The Greater Memphis Chamber of Commerce president and CEO was shot and killed Thursday night in the 500 block Front Street in downtown Memphis.
Memphis Police say right now it is unclear why he was targeted as he was walking home from a benefit run for the Chamber.
The 65-year-old former Pinnacle Airlines CEO turned Memphis Chamber President leaves a lasting impression on the Bluff City.
Leaders from the city of Memphis and state of Tennessee spent Thursday night and Friday were sending their condolences and speaking to Trenary's impact in Memphis, helping to bring and keep big name companies in the city.
The chairman of the Memphis Chamber, Richard Smith, released a statement Friday saying in part, "Phil believed that Memphis' best days are ahead.
He also went on to say, "He took on difficult challenges, remaining laser focused on one goal: for Memphis to win."
"His heart, his dedication, his devotion will definitely be missed," Memphis city councilman Berlin Boyd said.
Trenary's grit and grind evident when we last heard from him a few weeks ago. WREG was there as he spoke about the big plans to remodel the Memphis Airport, mentioning the multitude of projects he had in the works.
"We have three projects we're working right now and of those three projects, we're working about 40 total, but there are three projects where air service is key to getting them here and I'm confident we'll do that," Trenary explained as he spoke at the podium on Sept. 12.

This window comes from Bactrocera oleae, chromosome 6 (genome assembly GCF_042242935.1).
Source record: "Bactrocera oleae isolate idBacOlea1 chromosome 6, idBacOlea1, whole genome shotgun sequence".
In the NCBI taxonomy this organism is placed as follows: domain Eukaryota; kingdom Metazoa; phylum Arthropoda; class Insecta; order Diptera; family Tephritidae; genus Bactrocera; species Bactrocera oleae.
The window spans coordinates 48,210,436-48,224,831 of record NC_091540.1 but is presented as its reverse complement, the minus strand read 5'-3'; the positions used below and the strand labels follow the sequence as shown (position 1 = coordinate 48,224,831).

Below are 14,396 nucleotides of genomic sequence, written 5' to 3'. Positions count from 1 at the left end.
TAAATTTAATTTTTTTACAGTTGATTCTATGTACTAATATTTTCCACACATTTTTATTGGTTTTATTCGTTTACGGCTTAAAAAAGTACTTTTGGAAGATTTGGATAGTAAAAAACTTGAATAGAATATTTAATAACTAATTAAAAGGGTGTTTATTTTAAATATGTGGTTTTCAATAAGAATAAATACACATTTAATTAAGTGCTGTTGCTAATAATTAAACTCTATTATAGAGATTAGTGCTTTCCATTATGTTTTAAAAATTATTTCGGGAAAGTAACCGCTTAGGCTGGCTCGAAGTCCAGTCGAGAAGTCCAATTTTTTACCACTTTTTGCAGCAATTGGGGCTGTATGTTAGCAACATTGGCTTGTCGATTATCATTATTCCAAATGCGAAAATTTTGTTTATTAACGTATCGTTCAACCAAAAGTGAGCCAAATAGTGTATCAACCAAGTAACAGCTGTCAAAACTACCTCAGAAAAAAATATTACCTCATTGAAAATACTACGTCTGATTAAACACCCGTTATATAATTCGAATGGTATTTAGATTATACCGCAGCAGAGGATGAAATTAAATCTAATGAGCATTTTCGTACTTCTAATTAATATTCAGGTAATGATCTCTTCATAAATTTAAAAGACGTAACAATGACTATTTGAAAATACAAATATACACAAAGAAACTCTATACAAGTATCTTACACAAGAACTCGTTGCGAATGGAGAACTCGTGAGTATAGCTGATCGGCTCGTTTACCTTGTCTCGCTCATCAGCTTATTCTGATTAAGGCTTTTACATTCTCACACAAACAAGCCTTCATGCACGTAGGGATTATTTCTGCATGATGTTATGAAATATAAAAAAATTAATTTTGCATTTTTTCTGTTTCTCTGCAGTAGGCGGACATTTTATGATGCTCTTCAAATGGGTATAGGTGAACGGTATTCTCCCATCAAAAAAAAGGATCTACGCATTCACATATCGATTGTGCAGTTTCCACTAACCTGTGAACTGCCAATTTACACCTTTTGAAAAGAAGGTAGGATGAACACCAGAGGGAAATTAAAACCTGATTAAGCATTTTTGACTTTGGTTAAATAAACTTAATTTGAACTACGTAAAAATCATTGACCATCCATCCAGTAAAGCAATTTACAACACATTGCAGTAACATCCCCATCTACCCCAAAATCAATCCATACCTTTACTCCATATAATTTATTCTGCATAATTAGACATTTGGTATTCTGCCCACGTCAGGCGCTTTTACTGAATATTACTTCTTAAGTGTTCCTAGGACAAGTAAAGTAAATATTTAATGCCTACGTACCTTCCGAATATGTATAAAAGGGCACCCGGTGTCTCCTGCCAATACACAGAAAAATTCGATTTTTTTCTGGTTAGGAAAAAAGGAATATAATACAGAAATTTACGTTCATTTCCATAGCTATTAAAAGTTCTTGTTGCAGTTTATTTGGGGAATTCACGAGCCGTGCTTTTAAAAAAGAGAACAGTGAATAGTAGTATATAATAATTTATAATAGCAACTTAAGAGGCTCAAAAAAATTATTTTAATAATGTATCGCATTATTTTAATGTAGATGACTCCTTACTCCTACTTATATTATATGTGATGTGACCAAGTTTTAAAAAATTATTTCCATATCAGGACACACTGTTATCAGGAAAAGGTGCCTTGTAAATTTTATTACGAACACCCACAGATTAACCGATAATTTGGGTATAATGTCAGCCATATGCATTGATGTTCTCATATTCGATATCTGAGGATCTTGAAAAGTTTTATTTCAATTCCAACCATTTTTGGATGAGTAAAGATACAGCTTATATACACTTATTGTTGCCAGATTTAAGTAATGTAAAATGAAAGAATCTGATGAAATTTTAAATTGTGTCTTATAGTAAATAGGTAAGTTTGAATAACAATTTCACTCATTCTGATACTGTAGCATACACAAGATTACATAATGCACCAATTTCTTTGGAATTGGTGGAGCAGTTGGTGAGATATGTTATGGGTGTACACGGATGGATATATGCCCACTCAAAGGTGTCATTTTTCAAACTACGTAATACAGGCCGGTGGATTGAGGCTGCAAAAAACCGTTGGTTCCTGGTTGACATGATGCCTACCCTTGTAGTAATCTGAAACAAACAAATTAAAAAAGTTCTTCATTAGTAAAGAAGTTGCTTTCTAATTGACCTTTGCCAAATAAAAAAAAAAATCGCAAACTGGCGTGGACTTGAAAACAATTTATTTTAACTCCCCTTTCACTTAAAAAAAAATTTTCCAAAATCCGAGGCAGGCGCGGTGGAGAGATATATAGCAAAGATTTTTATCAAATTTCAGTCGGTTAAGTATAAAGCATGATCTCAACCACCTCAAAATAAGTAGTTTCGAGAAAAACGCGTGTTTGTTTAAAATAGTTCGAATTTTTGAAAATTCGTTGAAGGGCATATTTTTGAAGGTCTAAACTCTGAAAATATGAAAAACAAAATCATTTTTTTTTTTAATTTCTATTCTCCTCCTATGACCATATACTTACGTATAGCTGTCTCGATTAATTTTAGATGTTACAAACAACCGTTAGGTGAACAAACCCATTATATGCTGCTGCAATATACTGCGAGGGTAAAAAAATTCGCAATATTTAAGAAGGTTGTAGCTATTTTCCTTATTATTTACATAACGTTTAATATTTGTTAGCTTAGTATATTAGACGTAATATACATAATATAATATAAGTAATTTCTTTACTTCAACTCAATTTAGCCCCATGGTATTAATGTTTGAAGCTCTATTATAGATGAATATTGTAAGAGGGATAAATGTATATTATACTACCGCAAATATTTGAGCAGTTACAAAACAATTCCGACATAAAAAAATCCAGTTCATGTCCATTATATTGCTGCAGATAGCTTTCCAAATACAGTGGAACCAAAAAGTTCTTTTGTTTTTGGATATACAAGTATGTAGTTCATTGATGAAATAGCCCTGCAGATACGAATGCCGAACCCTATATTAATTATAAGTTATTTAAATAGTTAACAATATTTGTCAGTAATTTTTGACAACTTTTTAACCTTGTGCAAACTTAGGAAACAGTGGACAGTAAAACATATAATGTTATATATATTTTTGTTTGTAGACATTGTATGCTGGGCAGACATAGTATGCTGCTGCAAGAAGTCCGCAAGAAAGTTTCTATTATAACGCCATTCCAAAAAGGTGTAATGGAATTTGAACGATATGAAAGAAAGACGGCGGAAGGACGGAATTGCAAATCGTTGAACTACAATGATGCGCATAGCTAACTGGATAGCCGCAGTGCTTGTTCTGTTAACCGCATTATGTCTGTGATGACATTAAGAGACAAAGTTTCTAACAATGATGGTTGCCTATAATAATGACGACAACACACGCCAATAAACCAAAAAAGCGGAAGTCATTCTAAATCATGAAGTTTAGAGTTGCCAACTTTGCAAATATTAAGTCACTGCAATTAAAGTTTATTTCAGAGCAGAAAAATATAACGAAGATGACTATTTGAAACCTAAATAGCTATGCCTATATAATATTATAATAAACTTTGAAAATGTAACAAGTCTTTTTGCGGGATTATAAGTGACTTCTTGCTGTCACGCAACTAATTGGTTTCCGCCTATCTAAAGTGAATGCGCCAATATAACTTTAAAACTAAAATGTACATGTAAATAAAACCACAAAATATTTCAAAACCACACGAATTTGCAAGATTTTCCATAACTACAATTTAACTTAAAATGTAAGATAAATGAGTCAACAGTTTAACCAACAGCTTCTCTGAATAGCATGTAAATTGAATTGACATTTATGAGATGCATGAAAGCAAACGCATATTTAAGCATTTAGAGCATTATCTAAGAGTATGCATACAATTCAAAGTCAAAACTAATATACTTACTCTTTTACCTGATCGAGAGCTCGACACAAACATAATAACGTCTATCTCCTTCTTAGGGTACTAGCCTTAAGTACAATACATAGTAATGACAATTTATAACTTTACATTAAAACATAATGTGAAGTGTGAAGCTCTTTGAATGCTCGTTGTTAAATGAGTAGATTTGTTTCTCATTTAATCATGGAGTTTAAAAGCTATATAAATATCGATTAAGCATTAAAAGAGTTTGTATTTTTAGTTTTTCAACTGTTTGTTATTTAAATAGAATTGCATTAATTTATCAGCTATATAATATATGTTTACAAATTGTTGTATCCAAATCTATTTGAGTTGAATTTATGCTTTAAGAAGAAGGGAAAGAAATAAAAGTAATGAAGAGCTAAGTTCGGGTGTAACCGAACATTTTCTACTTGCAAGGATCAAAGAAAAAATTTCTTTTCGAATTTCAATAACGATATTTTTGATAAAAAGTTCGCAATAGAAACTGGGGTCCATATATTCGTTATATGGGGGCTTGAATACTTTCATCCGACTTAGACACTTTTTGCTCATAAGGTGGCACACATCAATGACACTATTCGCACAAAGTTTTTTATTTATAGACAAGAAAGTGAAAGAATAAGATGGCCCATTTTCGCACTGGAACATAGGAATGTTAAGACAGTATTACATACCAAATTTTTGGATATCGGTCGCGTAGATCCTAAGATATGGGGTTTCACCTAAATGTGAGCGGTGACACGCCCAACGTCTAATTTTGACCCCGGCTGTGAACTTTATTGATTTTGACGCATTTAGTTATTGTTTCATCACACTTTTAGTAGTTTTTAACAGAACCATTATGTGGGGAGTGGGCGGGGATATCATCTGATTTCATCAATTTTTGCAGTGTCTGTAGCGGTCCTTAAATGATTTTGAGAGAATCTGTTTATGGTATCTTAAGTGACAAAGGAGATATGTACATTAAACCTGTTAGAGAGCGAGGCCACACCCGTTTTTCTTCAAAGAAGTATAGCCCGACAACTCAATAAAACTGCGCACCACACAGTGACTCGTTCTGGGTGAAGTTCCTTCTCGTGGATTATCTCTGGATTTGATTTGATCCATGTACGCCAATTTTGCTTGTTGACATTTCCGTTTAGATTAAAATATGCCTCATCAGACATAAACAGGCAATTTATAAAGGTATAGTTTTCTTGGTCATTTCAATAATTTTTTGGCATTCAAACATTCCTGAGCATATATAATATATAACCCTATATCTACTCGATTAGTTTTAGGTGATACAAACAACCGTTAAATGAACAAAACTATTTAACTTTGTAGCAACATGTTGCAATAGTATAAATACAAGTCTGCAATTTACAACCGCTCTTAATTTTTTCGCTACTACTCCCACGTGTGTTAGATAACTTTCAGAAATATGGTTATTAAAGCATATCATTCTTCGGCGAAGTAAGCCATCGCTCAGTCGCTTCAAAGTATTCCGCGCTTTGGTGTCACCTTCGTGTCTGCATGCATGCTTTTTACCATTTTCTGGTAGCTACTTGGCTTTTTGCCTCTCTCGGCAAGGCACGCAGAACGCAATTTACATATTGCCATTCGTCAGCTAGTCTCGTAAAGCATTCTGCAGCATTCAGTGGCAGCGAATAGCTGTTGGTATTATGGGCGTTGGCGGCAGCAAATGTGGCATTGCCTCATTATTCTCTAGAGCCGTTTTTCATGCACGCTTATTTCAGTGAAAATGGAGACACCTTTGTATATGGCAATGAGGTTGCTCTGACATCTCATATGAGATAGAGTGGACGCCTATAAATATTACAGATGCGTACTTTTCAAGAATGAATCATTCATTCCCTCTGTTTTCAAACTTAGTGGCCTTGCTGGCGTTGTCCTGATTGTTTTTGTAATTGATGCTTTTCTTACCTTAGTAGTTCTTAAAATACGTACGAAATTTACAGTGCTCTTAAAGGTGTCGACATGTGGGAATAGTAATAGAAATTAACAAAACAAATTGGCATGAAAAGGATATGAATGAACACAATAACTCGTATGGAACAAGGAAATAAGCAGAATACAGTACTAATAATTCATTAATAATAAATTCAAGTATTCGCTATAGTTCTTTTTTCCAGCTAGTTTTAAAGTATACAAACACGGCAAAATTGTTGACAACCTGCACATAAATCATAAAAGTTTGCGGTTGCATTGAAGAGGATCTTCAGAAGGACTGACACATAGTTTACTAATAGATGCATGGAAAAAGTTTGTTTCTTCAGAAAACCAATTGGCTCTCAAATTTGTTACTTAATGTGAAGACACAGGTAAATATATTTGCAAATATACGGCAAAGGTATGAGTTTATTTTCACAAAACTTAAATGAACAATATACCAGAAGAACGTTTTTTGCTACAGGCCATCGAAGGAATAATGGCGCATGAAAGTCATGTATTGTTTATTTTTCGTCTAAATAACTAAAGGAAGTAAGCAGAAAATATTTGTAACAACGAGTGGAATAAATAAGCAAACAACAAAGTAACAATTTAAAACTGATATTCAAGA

With clearly a heavy heart, Memphis Mayor Jim Strickland outlined other big projects Trenary played a critical role in.
"Just in my two and a half years as mayor we worked to help grow St. Jude and keep ServiceMaster here and ya know come downtown which was a real big boost for downtown," Strickland said.
Boyd talked about about personal ideas he brought to Trenary.
"Trying to create a opportunity for the north Memphis area. Redeveloping the Firestone site into opportunities for industrial redevelopment. He bought into it. They went up to the state."
He said Trenary sent people from his team to Nashville to get state money to clean the the site up.
Boyd also said he wasn't just about creating jobs but sustainable jobs.
" We understand the poverty problem in the city of Memphis but however we need to change the plight of poverty and we need to start educating, we need to start training programs, Phil was all about that. There's a void that we're about to have but I'm hoping that people will remember Phil's legacy and his dedication to the city and continue to push to make Memphis better."
Speaking to Trenary's death leaders telling said there is momentum in the city of Memphis. Chamber Chairman, Smith, said Trenary worked to bring opportunity and jobs to the community and "We owe it to him and his legacy to continue that work."